“La Guacamaya” is from the Son Jarocho tradition, which originated in Veracruz, Mexico. “La Bamba” is probably the most famous Son Jarocho tune. Though I also love the moody Huapango style, Son Jarocho is probably my favorite style of Mexican music because of both the form (characterized by call-and-response vocals, rhythmic playing, and improvisation) and the instrumentation (I love La Arpa Jarocha, the harp associated with this style). “La Guacamaya” (ostensibly about the multicolored toucan/macaw bird) is rendered here with the precise syncopation and gusto of musicians who thoroughly know and love this music. The lead vocal is by Cesar Rosas, whose way with a Spanish lyric expresses both the intent of the tradition and his own rock/R&B background. Dig the lyric:


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Tuesday, Mar 23, 2010

I have to confess, I’m not too familiar with the musical oeuvre of the recently-passed Alex Chilton. Most of what I know about the late Big Star frontman stems from laurels handed out by disciples such as the Replacements’ Paul Westerberg and R.E.M.’s Peter Buck.  Don’t worry, fellow music aficionados; I do plan to thoroughly acquaint myself with the Chilton back catalogue over the next week. Certainly my primary reason for doing so is to explore the music of one of the most-lauded cult figures of rock ‘n roll, but another reason is because some frequently grumpy yet supremely talented guy named Paul Westerberg wrote a song about his hero that makes a very convincing case for Chilton’s artistic importance by virtue of being so effectively heartfelt in its admiration.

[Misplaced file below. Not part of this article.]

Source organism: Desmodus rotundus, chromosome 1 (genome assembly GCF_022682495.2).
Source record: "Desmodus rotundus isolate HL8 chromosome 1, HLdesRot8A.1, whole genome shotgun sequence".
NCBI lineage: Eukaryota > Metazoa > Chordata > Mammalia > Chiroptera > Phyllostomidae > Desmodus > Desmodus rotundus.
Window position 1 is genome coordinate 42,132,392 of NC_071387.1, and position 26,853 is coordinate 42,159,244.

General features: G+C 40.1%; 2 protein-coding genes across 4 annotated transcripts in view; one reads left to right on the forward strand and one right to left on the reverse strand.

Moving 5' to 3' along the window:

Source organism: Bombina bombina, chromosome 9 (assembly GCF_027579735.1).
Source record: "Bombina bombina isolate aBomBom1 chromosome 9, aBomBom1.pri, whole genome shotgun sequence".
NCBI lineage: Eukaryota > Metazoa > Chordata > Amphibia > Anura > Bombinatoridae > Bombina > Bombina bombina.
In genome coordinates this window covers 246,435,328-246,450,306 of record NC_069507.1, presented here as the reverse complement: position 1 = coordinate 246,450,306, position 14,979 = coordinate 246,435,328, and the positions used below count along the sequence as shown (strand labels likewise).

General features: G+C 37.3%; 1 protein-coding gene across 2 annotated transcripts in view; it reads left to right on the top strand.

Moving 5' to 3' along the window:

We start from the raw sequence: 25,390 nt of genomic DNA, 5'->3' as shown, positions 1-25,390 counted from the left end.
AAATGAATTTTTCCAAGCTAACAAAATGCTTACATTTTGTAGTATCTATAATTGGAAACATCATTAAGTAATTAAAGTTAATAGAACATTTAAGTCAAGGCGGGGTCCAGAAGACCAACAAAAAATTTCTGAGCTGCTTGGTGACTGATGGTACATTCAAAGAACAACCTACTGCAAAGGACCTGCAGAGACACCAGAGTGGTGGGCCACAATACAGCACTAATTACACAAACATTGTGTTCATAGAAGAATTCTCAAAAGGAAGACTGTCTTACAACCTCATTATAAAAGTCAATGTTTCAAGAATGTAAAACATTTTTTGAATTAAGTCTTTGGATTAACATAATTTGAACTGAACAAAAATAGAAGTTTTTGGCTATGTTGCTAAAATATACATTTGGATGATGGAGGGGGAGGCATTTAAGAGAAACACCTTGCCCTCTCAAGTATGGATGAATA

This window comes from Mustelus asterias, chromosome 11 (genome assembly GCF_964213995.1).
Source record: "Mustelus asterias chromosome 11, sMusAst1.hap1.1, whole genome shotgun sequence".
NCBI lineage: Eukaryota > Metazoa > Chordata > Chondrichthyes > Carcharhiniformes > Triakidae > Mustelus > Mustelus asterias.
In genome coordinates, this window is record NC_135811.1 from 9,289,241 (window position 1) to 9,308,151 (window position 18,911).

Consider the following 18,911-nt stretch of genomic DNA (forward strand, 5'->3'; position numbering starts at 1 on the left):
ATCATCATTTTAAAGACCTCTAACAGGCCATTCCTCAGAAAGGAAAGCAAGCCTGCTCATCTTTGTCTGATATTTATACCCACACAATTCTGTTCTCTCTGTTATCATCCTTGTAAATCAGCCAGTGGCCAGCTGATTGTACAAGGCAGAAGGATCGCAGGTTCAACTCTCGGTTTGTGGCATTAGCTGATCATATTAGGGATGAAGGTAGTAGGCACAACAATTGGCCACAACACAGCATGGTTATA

Yes, the Replacements’ 1987 single “Alex Chilton” is mired in a reverb-heavy production that dates the recording heavily and robs song of some of its punch. Its sound is a telling grab for commercial radio airplay by one of the founders of alternative rock, an ambition that would later sink the group for good. Nonetheless, the song overcomes its faults to become of the Mats’ greatest anthems. That’s because it’s instilled with an exuberance and conviction that overwhelms the band’s penchant for self-sabotage. In “Alex Chilton” we don’t get Westerberg the brat or Westerberg the misanthrope (although both personas resulted in stellar moments elsewhere in the Replacements discography). Here we get Westerberg the hopeless romantic, a man who wore his heart on his sleeve arguably better than any other songwriter of his generation. When Westerberg belts out the lines “I never travel far / Without a little Big Star” right before the guitar solo is unleashed, he’s as passionate about his love for Chilton’s music as he is in any of his ballads.